• #9
got it, thx guys.
 
  • #10
Vanadium 50
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Got what?

Again, if you found it underground, why do you think it fell from the sky?
 
  • #11
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Again, if you found it underground, why do you think it fell from the sky?
I don't think that he meant that he found it underground. His phrase "found in deep mountains" very likely means "way off in the mountains" or the equivalent.
 
  • #12
davenn
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I don't think that he meant that he found it underground. His phrase "found in deep mountains" very likely means "way off in the mountains" or the equivalent.
yeah, exactly ... in a mountainous region of the country

I'm still hanging with my, quite possibly a meteorite, but so rare to find near perfect spheroid ones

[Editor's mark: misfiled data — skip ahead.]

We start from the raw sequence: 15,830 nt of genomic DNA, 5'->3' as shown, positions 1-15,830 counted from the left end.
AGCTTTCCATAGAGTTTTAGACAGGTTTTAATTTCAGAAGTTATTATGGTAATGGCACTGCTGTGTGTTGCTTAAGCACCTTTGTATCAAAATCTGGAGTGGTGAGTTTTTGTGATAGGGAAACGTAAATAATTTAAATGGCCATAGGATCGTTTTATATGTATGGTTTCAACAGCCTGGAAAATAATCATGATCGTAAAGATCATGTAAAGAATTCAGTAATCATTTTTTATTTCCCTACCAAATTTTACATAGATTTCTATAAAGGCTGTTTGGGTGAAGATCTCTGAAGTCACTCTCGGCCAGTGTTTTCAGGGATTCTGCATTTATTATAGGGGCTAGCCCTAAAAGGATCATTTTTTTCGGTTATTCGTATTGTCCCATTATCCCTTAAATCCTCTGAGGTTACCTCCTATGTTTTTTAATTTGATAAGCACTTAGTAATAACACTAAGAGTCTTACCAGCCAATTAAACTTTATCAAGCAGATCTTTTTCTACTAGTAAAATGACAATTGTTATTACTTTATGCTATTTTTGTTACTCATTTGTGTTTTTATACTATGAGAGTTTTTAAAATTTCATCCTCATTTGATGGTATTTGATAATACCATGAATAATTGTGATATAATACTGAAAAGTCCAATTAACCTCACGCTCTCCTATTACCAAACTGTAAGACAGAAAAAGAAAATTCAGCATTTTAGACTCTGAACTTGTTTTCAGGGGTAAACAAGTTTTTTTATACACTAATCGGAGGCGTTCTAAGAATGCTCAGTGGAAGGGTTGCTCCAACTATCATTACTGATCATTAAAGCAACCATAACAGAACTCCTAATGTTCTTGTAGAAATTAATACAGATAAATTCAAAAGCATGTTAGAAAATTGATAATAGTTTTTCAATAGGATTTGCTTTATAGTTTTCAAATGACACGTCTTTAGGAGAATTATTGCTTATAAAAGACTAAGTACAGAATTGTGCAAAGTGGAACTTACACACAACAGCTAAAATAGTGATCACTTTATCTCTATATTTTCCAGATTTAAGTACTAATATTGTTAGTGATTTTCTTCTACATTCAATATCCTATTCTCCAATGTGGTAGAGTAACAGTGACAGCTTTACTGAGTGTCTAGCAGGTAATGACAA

one possibility I found was this one .....

O-MET003-Meteorite-1st-pose.jpg


listed as ~ 5.5cm diameter and 150gm

http://www.shaligram.org/index.php?route=product/product&path=111_112&product_id=1210

but looking in the Meteoritical Bulletin, there is no listing for a find there

https://www.lpi.usra.edu/meteor/metbull.php

So I'm not really sure the sale listing is genuine ?
 
Last edited:
  • #13
DaveC426913
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I'm still hanging with my, quite possibly a meteorite, but so rare to find near perfect spheroid ones
one possibility I found was this one .....

View attachment 253774

listed as ~ 5.5cm diameter and 150gm
Hrm. That works out to a density of only 1.8g/cm3. Not even twice the density of water.
Stony meteorites should have a density of 3-4g/cm3
 
  • #14
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  • #15
stefan r
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Could it be steel shot? 40 mm is a bit excessive but I have seen a 50mm pistol in the museum of a medieval castle. The tour guide said it was fired once in combat and the target was able to duck. Grapeshot could be 40mm. Hauling artillery is hard in the mountains. A 40mm would be better than not having any artillery.